Category Archives: Thailand

The Thai Medium and the tattoos

Yantra tattoos are one of the most beautiful art works I have seen. This is pure skin art with a religious focus. It is said that to have these tattoos are a form of blessings, the Yantra or Sak Yant  gives protection or even magical powers. This is typical Thai and sometimes Cambodia influence, a mixed of the local pagan rituals mixed with this form of mystic Buddhism.

The monk went into a light trance and wore his mask, invoking the spirit power of that mask’s being. He chanted while giving blessings to a patron, while the rest of the devotees awaits for their turn. Using the same bamboo stick that is used for his tattoos, he blessed each chakra point of the devotee. In exchange each devotee gives an offering to the spiritual being that was invoked.



Vegetarian Festival in Phuket, Thailand


Once a year, the Chinese in Phuket Old Town would have a week long celebrations oddly named Vegetarian Festival. The Thailand Tourism Board renamed it for the Tourists dollar.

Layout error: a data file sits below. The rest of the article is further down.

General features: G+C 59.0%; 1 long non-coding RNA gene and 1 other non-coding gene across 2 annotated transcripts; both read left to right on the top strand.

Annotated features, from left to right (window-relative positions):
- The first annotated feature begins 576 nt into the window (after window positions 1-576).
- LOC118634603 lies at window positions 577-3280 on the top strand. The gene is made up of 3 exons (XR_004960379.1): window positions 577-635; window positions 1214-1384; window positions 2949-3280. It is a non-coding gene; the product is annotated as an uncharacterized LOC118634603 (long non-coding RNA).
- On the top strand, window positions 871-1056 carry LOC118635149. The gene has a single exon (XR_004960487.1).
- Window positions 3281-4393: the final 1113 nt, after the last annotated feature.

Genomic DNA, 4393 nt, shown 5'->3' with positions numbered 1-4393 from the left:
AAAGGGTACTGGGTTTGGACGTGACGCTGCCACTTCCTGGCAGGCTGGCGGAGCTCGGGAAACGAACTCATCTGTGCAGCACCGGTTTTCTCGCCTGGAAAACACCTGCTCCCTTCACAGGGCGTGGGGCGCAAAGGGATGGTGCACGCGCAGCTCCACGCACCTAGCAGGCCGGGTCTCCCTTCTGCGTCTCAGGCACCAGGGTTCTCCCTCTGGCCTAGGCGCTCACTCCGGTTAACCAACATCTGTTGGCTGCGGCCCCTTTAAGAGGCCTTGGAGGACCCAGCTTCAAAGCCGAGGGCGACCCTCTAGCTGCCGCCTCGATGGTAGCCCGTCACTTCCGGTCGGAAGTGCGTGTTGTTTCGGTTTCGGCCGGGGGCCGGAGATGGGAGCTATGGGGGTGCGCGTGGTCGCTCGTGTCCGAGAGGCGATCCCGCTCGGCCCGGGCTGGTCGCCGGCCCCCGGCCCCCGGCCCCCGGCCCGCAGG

The Chinese here celebrate the Ninth God Celebration, a festival which sends off the Ninth God of the Taoist Heavens.

As a gruesome and almost bizzare way of cleansing themselves from Karma and Sin, the Ninth God devotees would go into a trance and perform these piercings. Phuket old town turns into a hectic frenzy during October with all the devotees from all over Thailand coming and participating in the processions.

Some devotees would possess different Gods and get into an aggressive trance for a day long procession, they would begin from Ninth god emperor’s temple in the old town, joining the procession in Phuket Old town before ending their devoted offerings at their chosen temple.